By Bonnie Jean Feldkamp
“Get back in the kitchen.”
“Go make me a sandwich.”
Talk To Boys And Girls About Sexism In Gaming Online
These are some of the more PG-rated sexist comments that Malory Fox of Cincinnati hears when she’s playing an online multiplayer video game. She’s not alone.
“The industry was long structured as a kind of ‘boys club,’ and those ideologies are often reinforced still,” says Shira Chess, author of Ready Player Two: Women Gamers & Designed Identity.
Traditionally, gamers had two options: Play a friend or play the computer. The internet has added a third: Play online with strangers.
That can sound scary to parents, but it’s not all bad news. “The beautiful thing about gaming these days is that it is so accessible for so many people,” says Jenny Haniver, the founder of the website Not in the Kitchen Anymore: Chronicles of a Female Gamer. With games on our phones, computers, and TVs, there really is something for everyone, she says.
Chess agrees that gaming can be a positive experience, and she reassures worried parents that video games are not necessarily “toxic spaces.”
Seeing Sexism Online
In a way, online gaming is an extension of social media, with both text and voice chats. Like any conversation, these gaming chats can be harmless or hurtful. But online chats don’t contain the social cues that tend to keep face-to-face interactions more civil.
Players can “friend” other players within each game and choose to play with them again. But many times, a player jumps online and joins a game spontaneously—and in this case, harassment is more common because of the lack of ongoing community accountability.
Some game genres tend to foster more sexist barbs. In shooter games, for example, the objective is to dominate and survive—a stereotypically “masculine” arena. This type of game tends to exist in extreme environments like war or apocalypse, and to include overly sexualized female characters. Fox says if her character takes a kneeling stance for combat she’s likely to hear, “She’s on her knees again!”
In online games, players are embedded in a fantasy world. All a player sees about the other players is a gamertag, an avatar, and a character—and they may hear the sound of their voice in their headset. As Haniver says, “You can lose sight of the other player’s humanity, making it easier to say things you wouldn’t say to someone face-to-face.”
Dealing With Online Harassment
Nevertheless, it is important that teens are comfortable talking to parents without the threat of the game necessarily being taken away. “There are a lot of beautiful, developed, complex stories that are increasingly being told via video games. Parents should not deny their kids the opportunity to play through these stories, simply out of fear of sexism,” says Chess.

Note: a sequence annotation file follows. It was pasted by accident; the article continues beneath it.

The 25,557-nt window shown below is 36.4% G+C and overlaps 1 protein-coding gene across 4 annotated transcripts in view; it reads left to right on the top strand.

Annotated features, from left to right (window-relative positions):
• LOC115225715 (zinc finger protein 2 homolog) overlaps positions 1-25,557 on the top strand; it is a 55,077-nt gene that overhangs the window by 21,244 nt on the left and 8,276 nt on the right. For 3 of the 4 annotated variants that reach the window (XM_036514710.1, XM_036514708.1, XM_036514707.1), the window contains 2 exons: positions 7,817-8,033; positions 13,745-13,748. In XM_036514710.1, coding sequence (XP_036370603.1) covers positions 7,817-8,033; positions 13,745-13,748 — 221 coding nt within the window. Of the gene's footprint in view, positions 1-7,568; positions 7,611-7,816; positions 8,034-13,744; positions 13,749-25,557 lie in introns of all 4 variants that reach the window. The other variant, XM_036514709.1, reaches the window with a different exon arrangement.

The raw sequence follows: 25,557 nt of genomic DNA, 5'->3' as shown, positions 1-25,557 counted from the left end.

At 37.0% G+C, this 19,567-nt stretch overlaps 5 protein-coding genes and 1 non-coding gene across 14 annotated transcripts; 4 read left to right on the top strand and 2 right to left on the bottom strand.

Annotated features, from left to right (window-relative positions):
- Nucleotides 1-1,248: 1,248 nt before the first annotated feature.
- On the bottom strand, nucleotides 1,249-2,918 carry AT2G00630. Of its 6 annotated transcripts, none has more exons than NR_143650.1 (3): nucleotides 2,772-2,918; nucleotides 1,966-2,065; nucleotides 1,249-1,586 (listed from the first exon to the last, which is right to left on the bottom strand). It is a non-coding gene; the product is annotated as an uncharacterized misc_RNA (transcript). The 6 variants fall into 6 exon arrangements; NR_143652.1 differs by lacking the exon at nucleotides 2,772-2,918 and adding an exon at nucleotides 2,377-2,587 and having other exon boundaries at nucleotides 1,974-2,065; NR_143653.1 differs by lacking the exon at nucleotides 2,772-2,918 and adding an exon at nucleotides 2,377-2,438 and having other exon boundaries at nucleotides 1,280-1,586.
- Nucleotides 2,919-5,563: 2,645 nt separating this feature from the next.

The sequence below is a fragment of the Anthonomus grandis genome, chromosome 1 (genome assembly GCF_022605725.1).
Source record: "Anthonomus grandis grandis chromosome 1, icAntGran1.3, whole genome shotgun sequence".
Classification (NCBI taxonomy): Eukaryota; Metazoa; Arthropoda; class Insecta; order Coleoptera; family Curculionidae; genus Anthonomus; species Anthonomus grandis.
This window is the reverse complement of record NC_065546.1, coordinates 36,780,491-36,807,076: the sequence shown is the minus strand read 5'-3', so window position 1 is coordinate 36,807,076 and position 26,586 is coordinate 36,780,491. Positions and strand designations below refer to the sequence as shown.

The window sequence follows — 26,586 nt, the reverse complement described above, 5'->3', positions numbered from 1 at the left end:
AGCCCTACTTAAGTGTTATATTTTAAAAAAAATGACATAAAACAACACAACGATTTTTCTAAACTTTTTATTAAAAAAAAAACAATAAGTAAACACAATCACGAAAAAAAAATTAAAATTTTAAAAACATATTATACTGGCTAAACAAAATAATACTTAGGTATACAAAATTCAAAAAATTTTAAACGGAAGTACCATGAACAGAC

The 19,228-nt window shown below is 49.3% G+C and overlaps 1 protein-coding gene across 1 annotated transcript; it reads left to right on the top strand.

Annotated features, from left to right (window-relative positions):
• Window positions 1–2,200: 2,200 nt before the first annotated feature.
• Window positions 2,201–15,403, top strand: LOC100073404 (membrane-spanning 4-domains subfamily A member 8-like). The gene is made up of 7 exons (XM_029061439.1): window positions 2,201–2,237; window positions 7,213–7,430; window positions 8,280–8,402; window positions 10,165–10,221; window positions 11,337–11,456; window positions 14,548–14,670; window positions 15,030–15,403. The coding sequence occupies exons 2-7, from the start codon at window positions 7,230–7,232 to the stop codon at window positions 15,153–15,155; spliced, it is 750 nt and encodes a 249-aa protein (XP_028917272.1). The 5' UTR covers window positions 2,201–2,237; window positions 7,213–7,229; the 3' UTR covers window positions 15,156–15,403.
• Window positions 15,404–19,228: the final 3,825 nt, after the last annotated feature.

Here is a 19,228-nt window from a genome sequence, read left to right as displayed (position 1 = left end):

In many cases, there are steps parents can take to mentor their teens through these situations without imposing an outright ban on gaming.
“It is a small minority of people who act inappropriately,” stresses Haniver, and players have resources when they do. Players can:
- Mute an individual player in the game’s chat function.
- Block another player from messaging them in the game.
- Mute the entire chat.
- Report another player.
Parents of both boys and girls can also play an important role in setting standards for appropriate gaming behavior—and enforcing these expectations.
Smack talk—teasing in the spirit of competition—is expected to an extent. However, when it crosses the line to attack someone’s gender, race, or sexuality, it becomes harassment.
“It is a game and it’s meant to be fun,” says Haniver. “The minute you begin harassing a fellow gamer, something has gone horribly wrong.”
Chess is optimistic about the future of gaming for women. “Things are changing,” she says, “The more that young women get involved in console gaming, the more it dilutes the sexism. Increasingly, there are a lot of gamer girls, and that gives me hope.”
Basic Video Gaming Safety
Parents should also remind their teens about protecting their identity:
Don’t use your real name or an approximation of your real name as your gamertag (player handle).
Don’t put your exact location in your bio. Say “United States” or “Kansas”—not “Highlands High School, KY—Go Blue Birds!”
Don’t talk about personal identifiers, such as email addresses, phone numbers, or birthdates in party chat.
Don’t use a photo of yourself in your profile. Use an avatar (cartoon creation) or other image.
Don’t use a gamertag that is the same as or is similar to your Twitter or Instagram handle.
Bonnie Jean Feldkamp is a writer, wife, and mom of three kids whose ages span two decades. Find her on Social Media @WriterBonnie.